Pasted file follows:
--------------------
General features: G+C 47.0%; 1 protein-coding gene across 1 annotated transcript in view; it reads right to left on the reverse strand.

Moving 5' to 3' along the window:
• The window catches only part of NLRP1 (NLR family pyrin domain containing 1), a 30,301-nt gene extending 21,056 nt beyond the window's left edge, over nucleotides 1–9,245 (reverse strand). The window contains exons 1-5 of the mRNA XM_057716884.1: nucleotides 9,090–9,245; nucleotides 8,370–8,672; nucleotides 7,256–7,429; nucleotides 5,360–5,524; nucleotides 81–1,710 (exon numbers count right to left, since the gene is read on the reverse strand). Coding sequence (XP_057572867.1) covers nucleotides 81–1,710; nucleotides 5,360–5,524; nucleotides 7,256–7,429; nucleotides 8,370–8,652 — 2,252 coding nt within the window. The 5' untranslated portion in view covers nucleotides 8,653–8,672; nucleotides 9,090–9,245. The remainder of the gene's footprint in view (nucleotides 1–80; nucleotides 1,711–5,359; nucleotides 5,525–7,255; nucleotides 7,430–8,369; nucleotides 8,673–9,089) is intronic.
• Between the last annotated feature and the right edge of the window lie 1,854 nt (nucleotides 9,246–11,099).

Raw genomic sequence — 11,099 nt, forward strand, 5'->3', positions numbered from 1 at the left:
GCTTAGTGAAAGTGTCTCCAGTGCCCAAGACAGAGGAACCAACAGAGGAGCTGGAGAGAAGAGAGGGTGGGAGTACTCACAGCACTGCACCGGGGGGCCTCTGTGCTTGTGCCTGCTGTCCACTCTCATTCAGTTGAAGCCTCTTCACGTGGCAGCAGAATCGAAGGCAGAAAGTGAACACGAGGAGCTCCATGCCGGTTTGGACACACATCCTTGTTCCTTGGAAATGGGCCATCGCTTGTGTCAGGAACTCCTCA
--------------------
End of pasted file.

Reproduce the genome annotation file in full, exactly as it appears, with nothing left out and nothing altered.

General features: G+C 47.0%; 1 protein-coding gene across 1 annotated transcript in view; it reads right to left on the reverse strand.

Moving 5' to 3' along the window:
• The window catches only part of NLRP1 (NLR family pyrin domain containing 1), a 30,301-nt gene extending 21,056 nt beyond the window's left edge, over nucleotides 1–9,245 (reverse strand). The window contains exons 1-5 of the mRNA XM_057716884.1: nucleotides 9,090–9,245; nucleotides 8,370–8,672; nucleotides 7,256–7,429; nucleotides 5,360–5,524; nucleotides 81–1,710 (exon numbers count right to left, since the gene is read on the reverse strand). Coding sequence (XP_057572867.1) covers nucleotides 81–1,710; nucleotides 5,360–5,524; nucleotides 7,256–7,429; nucleotides 8,370–8,652 — 2,252 coding nt within the window. The 5' untranslated portion in view covers nucleotides 8,653–8,672; nucleotides 9,090–9,245. The remainder of the gene's footprint in view (nucleotides 1–80; nucleotides 1,711–5,359; nucleotides 5,525–7,255; nucleotides 7,430–8,369; nucleotides 8,673–9,089) is intronic.
• Between the last annotated feature and the right edge of the window lie 1,854 nt (nucleotides 9,246–11,099).

Raw genomic sequence — 11,099 nt, forward strand, 5'->3', positions numbered from 1 at the left:
GCTTAGTGAAAGTGTCTCCAGTGCCCAAGACAGAGGAACCAACAGAGGAGCTGGAGAGAAGAGAGGGTGGGAGTACTCACAGCACTGCACCGGGGGGCCTCTGTGCTTGTGCCTGCTGTCCACTCTCATTCAGTTGAAGCCTCTTCACGTGGCAGCAGAATCGAAGGCAGAAAGTGAACACGAGGAGCTCCATGCCGGTTTGGACACACATCCTTGTTCCTTGGAAATGGGCCATCGCTTGTGTCAGGAACTCCTCA